Mapping Waco: A Brief History, 1845-1913

Did you know that “Lamartine” was a proposed name for Waco? Or that “Waco Village” was once in Milam County? Do you know where Waco Female College was? Explore Mapping Waco: A Brief History, 1845-1913 to learn the answers to these questions and more.

1873 Bird's Eye View of the City of Waco

Bird’s eye view style map of the city of Waco, circa 1873. Lists points of interest including Waco University, Waco Female College, the City Ice Works and the Waco suspension bridge.

In this physical and digital exhibit, maps represent the changing landscape of Waco from its earliest days in the mid-1800s to the boom years of the late 1910s. Selections include bird’s-eye views of the city drawn in the late 19th century; illustrated maps of new additions and suburbs; and blue lines of individual plats on Waco city streets.

“We hope this exhibit of early Waco maps will spark an interest in local geography and history,” said John Wilson, director of The Texas Collection. “It may also begin a dialogue regarding other maps and resources that are in the community and could be shared.”

The maps are on display in The Texas Collection within Carroll Library, which is open from 8-5, Monday through Friday. We hope you’ll come and see them in person AND take a zoomed-in look at them on the Baylor Digital Collections site. The physical and online exhibits are up now and will be on display through December 2012.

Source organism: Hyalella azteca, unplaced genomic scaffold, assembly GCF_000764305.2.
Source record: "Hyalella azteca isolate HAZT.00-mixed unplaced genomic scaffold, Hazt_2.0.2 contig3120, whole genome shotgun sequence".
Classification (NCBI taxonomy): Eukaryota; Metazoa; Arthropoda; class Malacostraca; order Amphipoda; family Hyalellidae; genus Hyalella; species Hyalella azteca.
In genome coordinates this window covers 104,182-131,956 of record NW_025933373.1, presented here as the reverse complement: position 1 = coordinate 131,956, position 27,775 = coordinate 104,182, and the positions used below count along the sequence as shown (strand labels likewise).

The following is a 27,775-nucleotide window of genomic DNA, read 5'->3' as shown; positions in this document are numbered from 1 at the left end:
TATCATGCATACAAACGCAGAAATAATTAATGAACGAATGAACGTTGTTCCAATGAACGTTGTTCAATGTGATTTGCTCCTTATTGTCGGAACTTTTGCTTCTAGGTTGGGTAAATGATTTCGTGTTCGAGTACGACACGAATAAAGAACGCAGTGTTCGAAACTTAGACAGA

We collaborated with the Digitization Projects Group on preparing the digital component of the exhibition–read about the digitization and curation process on Baylor Digital Collections’ blog–and enjoy the maps!

This entry was posted in City Ice Works, Historic Waco, Lamartine, Maps, Milam's Colony, Waco, Waco Female College, Waco suspension bridge, Waco University. Bookmark the permalink.

2 Responses to Mapping Waco: A Brief History, 1845-1913

  1. Pingback: Bringing Cartography, Digitization and Texana Together for a Limited Time Via Our Digital Collections [UPDATED] | The Baylor University Libraries Digital Collections Blog

  2. Adam Shaw says:

    I love the perspective in these maps and I find it amazing that they can put so much detail that really shows what the city was like. For example the tree lines, vegetation, street names, building architecture and the changes in land elevation. These maps are truely a treasure.

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